LGBTQ+ people in Ireland invited to apply for summer residency on climate change

Climate action poster reading 'One World' as a new residency for LGBTQ+ people launches in Ireland.
Climate action poster reading 'One World' as a new residency for LGBTQ+ people launches in Ireland.

Homeworks is a new collaborative project between the National LGBT Federation (NXF) and Common Knowledge aimed at bringing climate action solutions into the homes of communities in Ireland. Coordinator Aoife Hammond shares information on an Open Call for the new Homeworks Summer Residency for LGBTQ+ people focused on climate change and sustainability.

Are you interested in the intersection of climate and LGBTQ+ issues? Would you like to learn how to address climate change at home and learn practical skills to save energy and live more sustainably? We are welcoming applications for participation in the Homeworks Summer Residency for LGBTQ+ people.

From June 12 – 16, Homeworks will host a week-long and fully-funded residency project for LGBTQ+ people focused on climate change, sustainability and community resilience at The Common Knowledge Centre in The Burren, County Clare.

This article is about a residency on climate change for LGBTQ+ people. In the photo, a woman stands in front of yellow flowers in honour of the Homeworks Project.
Homeworks coordinator Aoife Hammond.

Recent studies have shown that LGBTQ+ youth are 120% more likely to experience homelessness than their cisgender, heterosexual counterparts and that housing instability, food insecurity, and general uncertainty about overall wellbeing are factors that contribute to extreme poverty and homelessness. The climate crisis exacerbates these issues (EarthDay – How Climate Change Affects the LGBTQ+ Community).

Based on the findings of the Intergovernmental Panel on Climate Change (IPCC), it is evident that the most vulnerable and marginalised will experience the greatest impacts of climate change. Research has established the roots of climate change are tied with oppression (World Economic and Social Survey 2016).

During the period of the residency programme the Homeworks Team and residency participants will look at the collective challenges we face due to climate change as LGBTQ+ people, including issues with housing and the cost of living, whilst also celebrating and sharing the skills and knowledge that we can use and learn to take action.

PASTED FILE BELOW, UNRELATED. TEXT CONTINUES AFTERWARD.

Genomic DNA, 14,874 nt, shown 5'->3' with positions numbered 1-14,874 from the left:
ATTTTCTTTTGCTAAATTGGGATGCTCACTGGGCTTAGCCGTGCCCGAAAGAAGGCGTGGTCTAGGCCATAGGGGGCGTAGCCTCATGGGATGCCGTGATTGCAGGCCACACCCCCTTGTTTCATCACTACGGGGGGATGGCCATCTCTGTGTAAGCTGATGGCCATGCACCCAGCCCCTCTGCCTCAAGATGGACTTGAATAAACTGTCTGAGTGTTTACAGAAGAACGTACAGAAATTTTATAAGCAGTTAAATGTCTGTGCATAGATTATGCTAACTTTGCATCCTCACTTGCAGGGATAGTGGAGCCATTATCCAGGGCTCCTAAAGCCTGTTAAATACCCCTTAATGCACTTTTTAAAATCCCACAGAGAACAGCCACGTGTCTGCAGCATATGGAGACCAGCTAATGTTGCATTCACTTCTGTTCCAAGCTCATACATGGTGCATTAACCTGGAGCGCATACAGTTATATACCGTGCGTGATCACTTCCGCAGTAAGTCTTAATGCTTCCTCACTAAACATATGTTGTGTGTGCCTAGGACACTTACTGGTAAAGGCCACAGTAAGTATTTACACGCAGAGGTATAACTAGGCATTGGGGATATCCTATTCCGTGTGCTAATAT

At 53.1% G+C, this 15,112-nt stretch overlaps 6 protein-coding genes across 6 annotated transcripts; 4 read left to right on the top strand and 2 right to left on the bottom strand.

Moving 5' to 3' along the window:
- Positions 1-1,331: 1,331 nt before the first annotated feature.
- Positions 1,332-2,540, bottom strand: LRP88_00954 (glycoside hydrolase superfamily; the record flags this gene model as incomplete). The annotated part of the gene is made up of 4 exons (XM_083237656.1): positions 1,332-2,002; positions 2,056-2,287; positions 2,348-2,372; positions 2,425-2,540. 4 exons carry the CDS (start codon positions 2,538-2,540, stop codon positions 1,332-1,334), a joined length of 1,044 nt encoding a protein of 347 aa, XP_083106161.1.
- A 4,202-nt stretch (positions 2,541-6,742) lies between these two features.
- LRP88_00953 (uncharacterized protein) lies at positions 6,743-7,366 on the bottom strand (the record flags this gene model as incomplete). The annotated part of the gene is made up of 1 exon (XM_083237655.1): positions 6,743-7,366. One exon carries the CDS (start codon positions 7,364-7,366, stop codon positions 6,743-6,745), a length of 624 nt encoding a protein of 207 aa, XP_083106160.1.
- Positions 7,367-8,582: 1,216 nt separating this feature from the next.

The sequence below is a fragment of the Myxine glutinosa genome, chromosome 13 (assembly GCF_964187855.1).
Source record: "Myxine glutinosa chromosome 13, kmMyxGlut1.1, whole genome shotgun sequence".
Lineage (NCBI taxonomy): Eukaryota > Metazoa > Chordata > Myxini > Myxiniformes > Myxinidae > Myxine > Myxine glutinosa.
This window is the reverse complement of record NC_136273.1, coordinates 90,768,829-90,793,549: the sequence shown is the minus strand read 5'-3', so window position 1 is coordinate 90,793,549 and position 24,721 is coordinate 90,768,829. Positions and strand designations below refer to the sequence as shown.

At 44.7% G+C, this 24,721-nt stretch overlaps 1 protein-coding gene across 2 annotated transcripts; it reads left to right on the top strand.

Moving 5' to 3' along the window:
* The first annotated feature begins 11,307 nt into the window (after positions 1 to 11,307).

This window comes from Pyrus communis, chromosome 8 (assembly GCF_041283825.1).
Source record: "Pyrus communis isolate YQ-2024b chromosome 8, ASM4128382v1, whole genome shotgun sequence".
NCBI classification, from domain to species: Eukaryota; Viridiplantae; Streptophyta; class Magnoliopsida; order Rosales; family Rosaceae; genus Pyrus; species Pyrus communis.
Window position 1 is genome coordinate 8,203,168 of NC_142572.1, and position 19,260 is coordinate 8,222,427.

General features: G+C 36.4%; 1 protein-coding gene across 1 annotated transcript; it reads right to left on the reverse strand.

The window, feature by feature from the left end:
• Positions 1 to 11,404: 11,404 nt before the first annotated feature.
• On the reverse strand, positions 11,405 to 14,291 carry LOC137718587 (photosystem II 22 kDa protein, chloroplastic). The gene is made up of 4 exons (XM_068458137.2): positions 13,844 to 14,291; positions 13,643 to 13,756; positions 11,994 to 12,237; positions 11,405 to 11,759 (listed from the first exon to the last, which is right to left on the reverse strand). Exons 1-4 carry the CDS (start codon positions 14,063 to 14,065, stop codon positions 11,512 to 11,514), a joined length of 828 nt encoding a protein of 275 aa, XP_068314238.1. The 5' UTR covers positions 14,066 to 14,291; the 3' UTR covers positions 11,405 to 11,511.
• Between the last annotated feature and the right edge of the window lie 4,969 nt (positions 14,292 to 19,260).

At the residency participants will:

  • Learn to use tools to mend, build and fix and learn the principles of permaculture before practicing these skills on-site building and planting.

  • Learn about energy systems to develop skills to improve the energy efficiency of their homes.

  • Look at finding affordable and creative ways to decrease consumption and waste.

  • Learn to create shared resources like community gardens and sustainable projects in our communities.

The knowledge and information shared and skills developed by participants in the Homeworks Summer Residency will feed into a prototype climate action toolkit. This toolkit will then be used by other communities to take practical climate action in their community spaces. A second Homeworks Residency for community leaders and groups will take place in November 2023.

 

Who can apply?

Anyone who identifies on the LGBTQ+ spectrum and is interested in taking climate action can apply to be part of the Homeworks Summer Residency. LGBTQ+ migrants, travellers, and older people are especially encouraged to apply.

You can find out more about the project and find the application form www.ourcommonknowledge.org/homeworks.

We are seeking a photographer, a workshop co-designer and a social scientist for specific aspects of the project. If you feel like you have the skills and would like to be involved in project please get in touch via aoife@ourcommonknowledge.org.

The project has received funding from the Community Climate Action Programme, which is aimed at facilitating community climate action through education, capacity building and learning by doing. The programme is administered by Pobal and has been funded by the Department of Environment, Climate and Communications.

This story originally appeared in GCN’s April 2023 issue 377. Read the full issue here.

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